I recently went shopping at a big-box store with my six-year-old son. He is a devout saver, and he was ready to spend some of his riches. Though I had my doubts, he was committed to spending a whopping $17.99 on a mechanical snake. He proudly carried it to check out, wallet in hand. His math skills — addition, skip-counting and subtraction — were on full display, as was my smile.
After showering him with compliments, the woman behind the counter asked him what he wanted to do when he grew up. The question, as it turns out, was rhetorical. She answered it as quickly as she asked it, having narrowed his future to two possibilities: “A basketball player or football player?”
I countered her suggestions with alternate careers one could suggest to a child who just demonstrated impressive math skills: Teacher? Architect? Engineer? I wish I could say I was surprised by her suggestions. It’s likely how she viewed success for him; the prevailing perspective by many in our society remains limited regarding the opportunities for success for Black people, especially Black men.
While it’s true my children play sports (ice hockey for my daughter and soccer and ice hockey for my son), my husband and I encourage them to do so because of the life lessons they will gain: showing up for others, working as a team, giving something your all, and picking yourself up after setbacks. They don’t play sports with any career aspirations — which is good because the chances of playing professional sports are similar to getting struck by lightning. In fact, while they both love sports, my daughter has her eyes set on being a food critic or chocolate taste tester; and, after getting behind the wheel on a trip to Legoland, my son plans to be a race car driver.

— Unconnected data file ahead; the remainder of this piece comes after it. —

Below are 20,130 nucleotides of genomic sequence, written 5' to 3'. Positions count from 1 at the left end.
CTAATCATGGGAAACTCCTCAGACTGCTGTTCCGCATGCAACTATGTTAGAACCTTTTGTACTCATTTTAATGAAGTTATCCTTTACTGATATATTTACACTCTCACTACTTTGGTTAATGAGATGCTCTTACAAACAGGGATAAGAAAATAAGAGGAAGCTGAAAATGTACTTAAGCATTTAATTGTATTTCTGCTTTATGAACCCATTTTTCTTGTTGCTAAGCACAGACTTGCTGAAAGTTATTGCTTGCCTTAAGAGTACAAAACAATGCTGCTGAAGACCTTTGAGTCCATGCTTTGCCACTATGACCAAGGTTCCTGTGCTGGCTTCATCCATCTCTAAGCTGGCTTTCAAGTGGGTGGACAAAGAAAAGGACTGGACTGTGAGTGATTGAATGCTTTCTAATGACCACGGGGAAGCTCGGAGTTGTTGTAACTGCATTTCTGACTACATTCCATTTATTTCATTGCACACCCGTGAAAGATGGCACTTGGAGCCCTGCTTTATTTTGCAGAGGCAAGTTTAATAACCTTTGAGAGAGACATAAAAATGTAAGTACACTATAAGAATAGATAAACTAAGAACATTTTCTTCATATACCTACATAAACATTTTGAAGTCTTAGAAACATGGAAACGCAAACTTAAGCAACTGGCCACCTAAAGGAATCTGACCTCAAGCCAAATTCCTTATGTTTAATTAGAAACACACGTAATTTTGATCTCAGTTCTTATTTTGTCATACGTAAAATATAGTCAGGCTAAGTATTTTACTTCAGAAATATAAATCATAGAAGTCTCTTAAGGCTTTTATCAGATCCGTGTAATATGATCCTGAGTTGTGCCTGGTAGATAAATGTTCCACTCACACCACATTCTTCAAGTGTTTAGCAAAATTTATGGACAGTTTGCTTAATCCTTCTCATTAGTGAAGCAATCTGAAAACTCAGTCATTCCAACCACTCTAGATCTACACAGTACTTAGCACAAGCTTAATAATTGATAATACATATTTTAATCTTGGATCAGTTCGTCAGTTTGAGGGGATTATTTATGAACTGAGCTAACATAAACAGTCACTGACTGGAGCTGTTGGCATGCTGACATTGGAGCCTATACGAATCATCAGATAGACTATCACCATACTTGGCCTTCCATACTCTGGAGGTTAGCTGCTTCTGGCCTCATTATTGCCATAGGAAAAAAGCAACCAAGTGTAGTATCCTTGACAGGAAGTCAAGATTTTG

When my children were born, I was filled with excitement — but worry, as well. Like many Black parents, I walk a tightrope to make sure my children are aware of the world we live in, but not weighed down by it. I flashed forward to when my son would be old enough to take a solo trip to the store, and wondered if, in 15 years, that walk would be safe? I thought about when both kids would be old enough to drive and hoped that, by the time they turned 16, cars would fly, maybe making it safer than driving while Black. And, I hoped for them that they would be able to live their fullest lives and play active roles in their destinies.
Having children has made me more acutely aware of the dearth of representation families are still grappling with. Of the 3,190 books published in 2021 in the United States received by the Cooperative Children’s Book Center (CCBC), only 439 had significant representation of Black/African characters, subjects, or topics.* Most of those are focused on our history and culture. These books are incredibly important, and we have a lot of them in our home. However, it is also important for all our children to see people of color in books that mirror their own lives and imagination. Books that are not primarily about race or historical struggles but about wonder and joy.